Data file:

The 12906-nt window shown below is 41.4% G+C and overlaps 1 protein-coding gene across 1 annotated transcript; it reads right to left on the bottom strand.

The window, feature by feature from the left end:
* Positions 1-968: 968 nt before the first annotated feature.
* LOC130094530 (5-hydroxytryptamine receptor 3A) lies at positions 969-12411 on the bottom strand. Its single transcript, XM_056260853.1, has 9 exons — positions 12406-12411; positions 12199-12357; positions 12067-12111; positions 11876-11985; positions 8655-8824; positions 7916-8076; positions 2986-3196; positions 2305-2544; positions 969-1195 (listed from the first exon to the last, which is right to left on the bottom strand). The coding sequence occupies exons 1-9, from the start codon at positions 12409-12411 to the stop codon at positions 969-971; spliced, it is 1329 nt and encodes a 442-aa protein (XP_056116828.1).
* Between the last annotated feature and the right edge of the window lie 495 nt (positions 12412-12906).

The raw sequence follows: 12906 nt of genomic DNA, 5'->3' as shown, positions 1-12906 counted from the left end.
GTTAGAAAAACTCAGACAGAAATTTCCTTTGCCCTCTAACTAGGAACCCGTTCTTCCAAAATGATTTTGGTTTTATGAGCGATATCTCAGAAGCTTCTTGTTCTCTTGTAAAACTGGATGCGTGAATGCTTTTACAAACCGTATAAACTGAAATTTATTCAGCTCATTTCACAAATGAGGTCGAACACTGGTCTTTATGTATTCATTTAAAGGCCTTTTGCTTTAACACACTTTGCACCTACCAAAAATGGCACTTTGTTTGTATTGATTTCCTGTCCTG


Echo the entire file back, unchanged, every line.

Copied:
The 12906-nt window shown below is 41.4% G+C and overlaps 1 protein-coding gene across 1 annotated transcript; it reads right to left on the bottom strand.

The window, feature by feature from the left end:
* Positions 1-968: 968 nt before the first annotated feature.
* LOC130094530 (5-hydroxytryptamine receptor 3A) lies at positions 969-12411 on the bottom strand. Its single transcript, XM_056260853.1, has 9 exons — positions 12406-12411; positions 12199-12357; positions 12067-12111; positions 11876-11985; positions 8655-8824; positions 7916-8076; positions 2986-3196; positions 2305-2544; positions 969-1195 (listed from the first exon to the last, which is right to left on the bottom strand). The coding sequence occupies exons 1-9, from the start codon at positions 12409-12411 to the stop codon at positions 969-971; spliced, it is 1329 nt and encodes a 442-aa protein (XP_056116828.1).
* Between the last annotated feature and the right edge of the window lie 495 nt (positions 12412-12906).

The raw sequence follows: 12906 nt of genomic DNA, 5'->3' as shown, positions 1-12906 counted from the left end.
GTTAGAAAAACTCAGACAGAAATTTCCTTTGCCCTCTAACTAGGAACCCGTTCTTCCAAAATGATTTTGGTTTTATGAGCGATATCTCAGAAGCTTCTTGTTCTCTTGTAAAACTGGATGCGTGAATGCTTTTACAAACCGTATAAACTGAAATTTATTCAGCTCATTTCACAAATGAGGTCGAACACTGGTCTTTATGTATTCATTTAAAGGCCTTTTGCTTTAACACACTTTGCACCTACCAAAAATGGCACTTTGTTTGTATTGATTTCCTGTCCTG